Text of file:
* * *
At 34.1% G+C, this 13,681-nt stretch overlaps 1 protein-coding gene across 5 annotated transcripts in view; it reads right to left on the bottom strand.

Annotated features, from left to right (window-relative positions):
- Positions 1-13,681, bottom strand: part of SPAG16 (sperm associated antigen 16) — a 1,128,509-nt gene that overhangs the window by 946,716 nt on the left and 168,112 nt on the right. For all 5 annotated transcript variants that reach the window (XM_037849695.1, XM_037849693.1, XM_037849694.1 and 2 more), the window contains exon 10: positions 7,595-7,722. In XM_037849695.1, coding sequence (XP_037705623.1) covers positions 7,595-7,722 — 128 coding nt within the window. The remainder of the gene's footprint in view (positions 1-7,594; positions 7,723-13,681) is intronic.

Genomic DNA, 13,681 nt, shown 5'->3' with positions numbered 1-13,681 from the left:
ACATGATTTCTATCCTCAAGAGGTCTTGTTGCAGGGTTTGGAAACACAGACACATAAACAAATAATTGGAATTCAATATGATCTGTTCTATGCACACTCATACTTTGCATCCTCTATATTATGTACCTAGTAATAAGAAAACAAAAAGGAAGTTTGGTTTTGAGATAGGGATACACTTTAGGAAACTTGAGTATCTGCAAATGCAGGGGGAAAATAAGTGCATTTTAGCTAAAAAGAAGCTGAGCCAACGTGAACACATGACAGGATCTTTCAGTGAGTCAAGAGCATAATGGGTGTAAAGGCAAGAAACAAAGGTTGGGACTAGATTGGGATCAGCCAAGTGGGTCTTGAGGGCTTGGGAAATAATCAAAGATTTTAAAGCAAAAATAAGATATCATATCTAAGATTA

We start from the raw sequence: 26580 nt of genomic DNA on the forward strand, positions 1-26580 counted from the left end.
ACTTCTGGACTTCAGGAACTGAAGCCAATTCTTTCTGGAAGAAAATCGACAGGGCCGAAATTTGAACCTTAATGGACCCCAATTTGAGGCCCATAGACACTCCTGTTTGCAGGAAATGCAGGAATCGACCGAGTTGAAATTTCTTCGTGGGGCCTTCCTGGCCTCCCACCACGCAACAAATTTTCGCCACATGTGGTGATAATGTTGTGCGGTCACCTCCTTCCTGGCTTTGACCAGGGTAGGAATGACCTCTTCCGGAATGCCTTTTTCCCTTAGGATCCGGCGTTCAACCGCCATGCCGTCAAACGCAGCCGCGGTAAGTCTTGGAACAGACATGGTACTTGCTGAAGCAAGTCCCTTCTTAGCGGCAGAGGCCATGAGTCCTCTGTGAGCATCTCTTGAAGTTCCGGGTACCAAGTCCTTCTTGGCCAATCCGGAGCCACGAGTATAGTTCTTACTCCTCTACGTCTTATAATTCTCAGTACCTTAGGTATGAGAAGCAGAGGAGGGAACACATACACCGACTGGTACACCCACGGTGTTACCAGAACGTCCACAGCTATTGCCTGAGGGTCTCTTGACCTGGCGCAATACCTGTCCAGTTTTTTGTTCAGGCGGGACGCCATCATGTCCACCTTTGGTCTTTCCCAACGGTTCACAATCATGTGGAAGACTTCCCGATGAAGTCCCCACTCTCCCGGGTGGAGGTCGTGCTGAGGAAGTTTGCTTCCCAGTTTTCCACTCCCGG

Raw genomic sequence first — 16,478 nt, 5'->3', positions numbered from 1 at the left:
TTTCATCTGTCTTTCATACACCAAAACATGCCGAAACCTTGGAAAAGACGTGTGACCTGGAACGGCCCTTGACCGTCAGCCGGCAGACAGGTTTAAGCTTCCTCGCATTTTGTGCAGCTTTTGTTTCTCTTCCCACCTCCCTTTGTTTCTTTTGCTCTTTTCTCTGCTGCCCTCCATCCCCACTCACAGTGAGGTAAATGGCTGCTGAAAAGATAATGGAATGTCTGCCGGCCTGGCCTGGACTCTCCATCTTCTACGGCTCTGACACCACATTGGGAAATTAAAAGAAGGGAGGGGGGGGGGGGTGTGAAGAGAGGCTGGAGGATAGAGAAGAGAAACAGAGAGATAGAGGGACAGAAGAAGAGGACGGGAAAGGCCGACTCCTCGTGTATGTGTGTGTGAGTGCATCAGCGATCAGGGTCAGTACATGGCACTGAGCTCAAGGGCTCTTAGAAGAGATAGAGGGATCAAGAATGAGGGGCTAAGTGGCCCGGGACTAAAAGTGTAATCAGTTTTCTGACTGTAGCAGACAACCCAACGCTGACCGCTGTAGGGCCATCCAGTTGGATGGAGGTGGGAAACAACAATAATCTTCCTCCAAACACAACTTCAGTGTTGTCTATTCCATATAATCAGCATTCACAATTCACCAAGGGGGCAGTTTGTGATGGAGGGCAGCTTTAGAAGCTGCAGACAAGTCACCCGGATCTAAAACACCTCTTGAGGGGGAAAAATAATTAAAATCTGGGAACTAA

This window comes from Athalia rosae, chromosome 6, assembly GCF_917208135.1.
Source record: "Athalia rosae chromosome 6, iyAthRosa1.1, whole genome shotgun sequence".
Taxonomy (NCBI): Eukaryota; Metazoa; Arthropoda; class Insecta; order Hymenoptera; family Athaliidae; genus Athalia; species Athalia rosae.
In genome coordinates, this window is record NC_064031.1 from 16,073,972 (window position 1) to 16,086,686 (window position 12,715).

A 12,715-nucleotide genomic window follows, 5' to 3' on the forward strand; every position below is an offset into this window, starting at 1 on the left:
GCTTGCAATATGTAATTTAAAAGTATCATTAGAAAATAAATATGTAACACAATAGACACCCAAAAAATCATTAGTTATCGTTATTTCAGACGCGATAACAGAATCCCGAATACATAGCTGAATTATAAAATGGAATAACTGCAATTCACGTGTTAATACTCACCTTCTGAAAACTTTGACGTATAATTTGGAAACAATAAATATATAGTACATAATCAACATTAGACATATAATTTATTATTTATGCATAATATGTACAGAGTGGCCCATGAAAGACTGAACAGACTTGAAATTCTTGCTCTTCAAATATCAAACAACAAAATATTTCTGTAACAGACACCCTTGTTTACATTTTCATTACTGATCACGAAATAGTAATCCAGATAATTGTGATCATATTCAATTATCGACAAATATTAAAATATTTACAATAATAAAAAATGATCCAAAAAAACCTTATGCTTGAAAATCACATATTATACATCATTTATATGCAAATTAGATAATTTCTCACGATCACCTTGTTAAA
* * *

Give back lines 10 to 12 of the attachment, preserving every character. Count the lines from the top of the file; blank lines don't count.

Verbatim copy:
This window comes from Athalia rosae, chromosome 6, assembly GCF_917208135.1.
Source record: "Athalia rosae chromosome 6, iyAthRosa1.1, whole genome shotgun sequence".
Taxonomy (NCBI): Eukaryota; Metazoa; Arthropoda; class Insecta; order Hymenoptera; family Athaliidae; genus Athalia; species Athalia rosae.